“Now you’re just trying to survive, in a sense, inescapable from each other.”

There may have been some back burner topics such as an affair, Bullock added.

“That’s important, but we were building on trust and that’s great and it’s still needed but it might have taken a backseat to just managing the moment.”

Fedunec asked about those couples that just do life and there never really is much engagement to begin with?

“Now, they’re stuck in a place where they can’t get away from each other and there’s that pressure to engage.”

How would couples that normally don’t engage begin to engage in addressing each other’s emotional needs? Bullock said part of that would still be in line with trying to regulate and recognize why a loved one is disengaged, overwhelmed or freezing up.

“How do you keep yourself regulated to even be open to engaging?”

It’s back to the basics, re-evaluating as individuals and as a family where priorities are at and how each person is doing and rating that, Bullock continued. It’s taking a step back, evaluating, and figuring out if you or your partner is attending to those aspects. It’s self-assessing and becoming self-aware, as well.

“Then taking an opportunity to discuss that with your partner in terms of are you both on the same page or get an assessment of the situation,” said Bullock.

As for suggestions of what couples can do while staying at home together, Bullock said dancing is a top activity for the entire family. 

“Turn the music on and try something like that. In the 1950s and 1960s, after dinner you turned the music on. I think we’re kind of there. Shake it up and start dancing. It’s something different.”

Other suggestions include games (which engage and keep the mind sharp) or couples can sit together, away from the family, and read (separately or together).

“A friend pulled out a coin collection he hasn’t brought out in a long time,” Fedunec added.“While he was doing that, his wife was knitting instead of sitting and watching TV. It was a good experience.”

Fedunec added there may be something you haven’t done for quite some time. What fills your tank and drains your tank – individually and collectively?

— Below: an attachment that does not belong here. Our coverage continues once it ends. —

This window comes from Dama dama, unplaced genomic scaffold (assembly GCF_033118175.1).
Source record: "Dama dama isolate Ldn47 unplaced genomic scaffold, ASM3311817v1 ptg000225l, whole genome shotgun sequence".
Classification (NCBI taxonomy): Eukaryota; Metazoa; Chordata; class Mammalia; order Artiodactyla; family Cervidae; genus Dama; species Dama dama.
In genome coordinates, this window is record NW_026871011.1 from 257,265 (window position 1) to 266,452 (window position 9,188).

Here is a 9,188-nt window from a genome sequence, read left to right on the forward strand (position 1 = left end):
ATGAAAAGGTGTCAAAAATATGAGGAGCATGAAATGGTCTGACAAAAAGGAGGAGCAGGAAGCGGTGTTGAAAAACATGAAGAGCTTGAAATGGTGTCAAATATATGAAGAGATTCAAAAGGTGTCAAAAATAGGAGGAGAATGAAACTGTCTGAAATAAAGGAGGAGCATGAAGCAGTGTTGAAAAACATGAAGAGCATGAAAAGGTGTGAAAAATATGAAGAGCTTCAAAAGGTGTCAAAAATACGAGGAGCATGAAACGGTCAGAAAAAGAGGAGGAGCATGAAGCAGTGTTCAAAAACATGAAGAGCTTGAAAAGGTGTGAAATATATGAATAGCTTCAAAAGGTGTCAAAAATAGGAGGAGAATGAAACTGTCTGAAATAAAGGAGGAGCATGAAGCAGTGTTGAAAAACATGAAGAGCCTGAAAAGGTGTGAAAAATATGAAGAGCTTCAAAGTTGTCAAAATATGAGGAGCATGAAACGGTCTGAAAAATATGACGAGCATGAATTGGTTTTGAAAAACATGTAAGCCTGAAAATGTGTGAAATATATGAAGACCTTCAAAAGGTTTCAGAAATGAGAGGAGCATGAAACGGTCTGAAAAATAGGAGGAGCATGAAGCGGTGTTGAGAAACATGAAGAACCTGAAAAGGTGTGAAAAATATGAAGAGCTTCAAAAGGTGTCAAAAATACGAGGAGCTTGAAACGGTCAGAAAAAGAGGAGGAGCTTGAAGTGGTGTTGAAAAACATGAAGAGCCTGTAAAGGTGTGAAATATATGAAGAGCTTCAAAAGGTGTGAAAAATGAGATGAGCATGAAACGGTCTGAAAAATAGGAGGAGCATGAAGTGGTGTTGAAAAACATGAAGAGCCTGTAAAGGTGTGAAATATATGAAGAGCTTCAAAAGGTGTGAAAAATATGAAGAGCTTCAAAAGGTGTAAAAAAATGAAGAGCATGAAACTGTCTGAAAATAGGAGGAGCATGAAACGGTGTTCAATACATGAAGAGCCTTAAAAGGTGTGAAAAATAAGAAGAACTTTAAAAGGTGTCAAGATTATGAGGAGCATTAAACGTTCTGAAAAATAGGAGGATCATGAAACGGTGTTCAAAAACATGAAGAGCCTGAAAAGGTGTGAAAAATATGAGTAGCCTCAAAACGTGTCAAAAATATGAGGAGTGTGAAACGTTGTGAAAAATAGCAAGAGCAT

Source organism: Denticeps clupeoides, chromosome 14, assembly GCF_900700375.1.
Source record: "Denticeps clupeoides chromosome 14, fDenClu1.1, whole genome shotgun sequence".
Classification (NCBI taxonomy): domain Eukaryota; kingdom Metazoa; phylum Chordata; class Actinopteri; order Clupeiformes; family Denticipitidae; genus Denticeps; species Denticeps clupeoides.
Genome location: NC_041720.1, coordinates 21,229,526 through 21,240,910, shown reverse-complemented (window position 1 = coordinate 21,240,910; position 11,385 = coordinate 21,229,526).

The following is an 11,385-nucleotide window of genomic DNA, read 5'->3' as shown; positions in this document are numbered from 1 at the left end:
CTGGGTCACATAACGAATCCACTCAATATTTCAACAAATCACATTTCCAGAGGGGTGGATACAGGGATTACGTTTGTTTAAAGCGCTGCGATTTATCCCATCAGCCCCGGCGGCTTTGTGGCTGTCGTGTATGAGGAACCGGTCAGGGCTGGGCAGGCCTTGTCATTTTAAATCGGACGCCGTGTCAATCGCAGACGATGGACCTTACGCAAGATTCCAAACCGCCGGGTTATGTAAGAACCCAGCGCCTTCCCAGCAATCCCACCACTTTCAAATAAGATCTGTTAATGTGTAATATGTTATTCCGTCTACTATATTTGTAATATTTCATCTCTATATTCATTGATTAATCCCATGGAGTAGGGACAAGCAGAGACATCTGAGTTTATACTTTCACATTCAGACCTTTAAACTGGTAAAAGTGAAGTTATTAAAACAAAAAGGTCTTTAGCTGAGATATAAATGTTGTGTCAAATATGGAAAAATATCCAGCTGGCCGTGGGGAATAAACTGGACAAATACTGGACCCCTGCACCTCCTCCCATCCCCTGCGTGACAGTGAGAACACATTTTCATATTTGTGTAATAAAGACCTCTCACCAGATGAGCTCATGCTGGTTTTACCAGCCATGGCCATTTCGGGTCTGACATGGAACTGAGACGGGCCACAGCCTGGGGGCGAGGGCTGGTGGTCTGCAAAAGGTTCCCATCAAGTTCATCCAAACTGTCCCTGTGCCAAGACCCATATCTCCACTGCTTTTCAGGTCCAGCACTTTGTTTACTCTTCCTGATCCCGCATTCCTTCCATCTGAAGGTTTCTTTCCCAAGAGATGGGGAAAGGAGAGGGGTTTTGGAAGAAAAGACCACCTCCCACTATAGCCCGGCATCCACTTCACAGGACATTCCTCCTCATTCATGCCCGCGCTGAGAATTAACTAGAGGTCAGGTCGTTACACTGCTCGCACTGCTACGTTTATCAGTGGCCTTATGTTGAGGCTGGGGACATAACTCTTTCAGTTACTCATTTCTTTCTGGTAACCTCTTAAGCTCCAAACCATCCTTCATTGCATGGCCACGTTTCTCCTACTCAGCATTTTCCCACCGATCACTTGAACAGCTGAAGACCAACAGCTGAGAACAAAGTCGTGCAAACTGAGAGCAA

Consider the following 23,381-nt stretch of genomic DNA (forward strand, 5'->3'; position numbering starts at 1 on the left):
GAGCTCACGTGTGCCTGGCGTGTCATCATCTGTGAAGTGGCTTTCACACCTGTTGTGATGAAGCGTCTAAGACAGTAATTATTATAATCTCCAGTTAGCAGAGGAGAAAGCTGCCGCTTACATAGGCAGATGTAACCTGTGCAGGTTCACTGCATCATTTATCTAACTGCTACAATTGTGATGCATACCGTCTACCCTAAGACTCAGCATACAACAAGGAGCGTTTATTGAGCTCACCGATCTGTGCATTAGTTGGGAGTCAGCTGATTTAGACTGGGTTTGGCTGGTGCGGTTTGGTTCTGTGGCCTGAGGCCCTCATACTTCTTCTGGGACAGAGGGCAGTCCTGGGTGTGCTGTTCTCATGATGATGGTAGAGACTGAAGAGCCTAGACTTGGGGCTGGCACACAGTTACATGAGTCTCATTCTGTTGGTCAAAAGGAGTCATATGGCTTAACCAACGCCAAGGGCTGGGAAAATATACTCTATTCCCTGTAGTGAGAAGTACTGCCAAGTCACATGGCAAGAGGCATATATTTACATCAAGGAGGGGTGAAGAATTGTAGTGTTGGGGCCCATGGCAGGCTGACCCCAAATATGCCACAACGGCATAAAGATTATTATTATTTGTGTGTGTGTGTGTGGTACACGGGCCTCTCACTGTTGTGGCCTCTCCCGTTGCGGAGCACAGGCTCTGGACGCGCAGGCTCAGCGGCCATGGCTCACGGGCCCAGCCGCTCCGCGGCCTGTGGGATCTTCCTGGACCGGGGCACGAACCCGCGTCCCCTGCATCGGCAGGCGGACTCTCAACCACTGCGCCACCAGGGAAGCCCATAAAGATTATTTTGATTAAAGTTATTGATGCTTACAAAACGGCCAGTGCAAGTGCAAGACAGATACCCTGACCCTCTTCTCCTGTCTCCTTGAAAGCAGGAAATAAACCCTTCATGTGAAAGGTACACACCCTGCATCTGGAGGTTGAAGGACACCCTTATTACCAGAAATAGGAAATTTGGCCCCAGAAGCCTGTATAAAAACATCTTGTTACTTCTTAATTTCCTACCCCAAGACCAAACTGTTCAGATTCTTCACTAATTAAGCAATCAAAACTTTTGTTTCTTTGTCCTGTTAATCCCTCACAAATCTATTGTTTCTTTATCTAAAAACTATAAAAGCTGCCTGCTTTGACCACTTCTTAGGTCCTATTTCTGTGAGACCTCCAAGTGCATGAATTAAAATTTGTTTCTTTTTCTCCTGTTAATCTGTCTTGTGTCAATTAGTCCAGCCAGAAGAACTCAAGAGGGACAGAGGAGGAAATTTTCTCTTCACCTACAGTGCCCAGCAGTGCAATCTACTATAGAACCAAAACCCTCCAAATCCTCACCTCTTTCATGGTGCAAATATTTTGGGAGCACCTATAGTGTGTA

“Maybe there’s something you used to do that filled your tank, but life became so overwhelming you pushed those things out and you don’t make room,” said Fedunec.

Couples, upon reflection, may recollect things they used to do that helped them feel connected.

“Evaluating and reconnecting to those things that energize you and minimize the things that stress you out.”

Couples, Fedunec said, have an opportunity to evaluate and an opportunity to make some changes.

“The changes we make and how we adjust to this situation may determine how we continue to live together and function in the future. If there are things you got disconnected from and you reengage in doing those things, if they are truly valuable, how do we maintain these not just for the six months it might take for us to get past this – but is it something we want to carry on for the rest of our marriage or the rest of our relationship?”

“We may have always talked about certain things, but never had the opportunity. Now, we really do,” said Fedunec. “That evaluation part is so critical. You can’t make decisions until you assess the situation.”

Bullock provided examples of what to look for if a person is possibly in a “fight or flight” or “freeze” position. He listed lack of patience, a desire to isolate, agitation, and irritability as a person perhaps exhibiting “fight or flight” behaviours. Someone in a “freeze” position might shut down emotionally and just not feel while also exhibit poor eating habits or behaviours.

For more information contact FCSS at 587-370-3728 or visit online at fcss.ca.